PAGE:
American Religion Influence

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The United States of America was first settled by individuals escaping religious persecution in Europe and around the world. Because of the overwhelming influence of religion in the European governments, it was imperative that the newly settled Americans form a government that did not give religion the power to directly control all aspects of life. The importance of no one religion having an unreasonable amount of power over an entire country was not lost on the Founding Fathers causing them to institute this idea of religious freedom. In order to deny any specific religions the ability to control the American government, which threatens infringing upon individual rights, the separation of Church and State was created. This ideological belief …show more content…
An example of a time when religious importance was emphasized was after World War II, when “many Americans saw the United States as a protector of religion” (Influence of Religion). They even added the phrase “under God” to the Pledge of Allegiance in 1954 (Encyclopedia Britannica), illustrating how faith can be a unifying factor. By adding this phrase to the Pledge of Allegiance, the American people signified their unity as a country and their belief, not necessarily in the same specific religion, but in the power of maintaining consistent faith in one another and the country. More recently, there was enormous public support for an increasing religious influence in American government directly following September 11, 2001 (Newport). This was a trying and fearful time for Americans, and it was then that they looked for a sense of community and comradery that only faith in, not simply God, but in each other, could provide. It is during these times of great struggle that Americans have historically increased their positive stance of religion in society. It can be argued that this stance on religion was not just based on Christian or Buddhist or any religious teachings, but American ideals that have continued to express the need for community, understanding, and devotion -- many ideas brought into American society by various …show more content…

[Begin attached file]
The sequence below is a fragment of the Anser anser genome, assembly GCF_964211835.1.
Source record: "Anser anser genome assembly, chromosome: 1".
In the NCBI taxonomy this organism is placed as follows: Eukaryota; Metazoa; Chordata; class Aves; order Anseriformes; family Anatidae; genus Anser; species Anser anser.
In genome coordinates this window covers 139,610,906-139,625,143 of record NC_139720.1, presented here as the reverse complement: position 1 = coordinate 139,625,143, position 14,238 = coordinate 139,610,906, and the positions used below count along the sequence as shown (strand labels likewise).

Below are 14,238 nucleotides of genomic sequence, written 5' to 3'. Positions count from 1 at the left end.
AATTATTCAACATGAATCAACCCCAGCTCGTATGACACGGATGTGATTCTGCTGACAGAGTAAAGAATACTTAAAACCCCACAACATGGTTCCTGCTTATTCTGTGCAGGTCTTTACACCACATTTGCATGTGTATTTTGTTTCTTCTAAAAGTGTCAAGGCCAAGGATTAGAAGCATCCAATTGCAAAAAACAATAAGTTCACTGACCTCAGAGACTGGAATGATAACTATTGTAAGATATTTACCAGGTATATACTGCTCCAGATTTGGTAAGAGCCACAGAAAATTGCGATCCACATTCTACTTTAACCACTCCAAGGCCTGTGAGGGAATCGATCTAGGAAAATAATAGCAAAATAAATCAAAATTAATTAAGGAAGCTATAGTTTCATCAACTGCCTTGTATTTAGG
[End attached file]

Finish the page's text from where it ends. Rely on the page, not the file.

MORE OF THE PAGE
Allowing religious exemptions raises the issue of how much influence religious ideals should have in American society. Proponents of Religious Liberty Bills suggest that they will allow for religious organizations not to be forced to do things against their “deeply held religious beliefs” (Bluestein). Nearly half of United States adults agree that businesses and individuals should be allowed that same right as well (Pew Research Center), but the remaining citizens believe these bills to provide added, almost unneeded, protection to religious organizations. Opponents to these bills anticipate that they will be used as a defense in many civil rights cases and will infringe upon the rights of minorities that are continually discriminated against (American Civil Liberties Union). As a consequence of these new religious bill proposals throughout the country, the American public’s perception of religion has gone down recently. While a lot of people agree with the reasoning for the bills, there is still a large percentage of the American public that feel that these Religious Liberty Bills reflect negatively on American culture. Leading opponents, including gay rights activist groups and large corporations, claim that the bills are discriminatory and are adamantly

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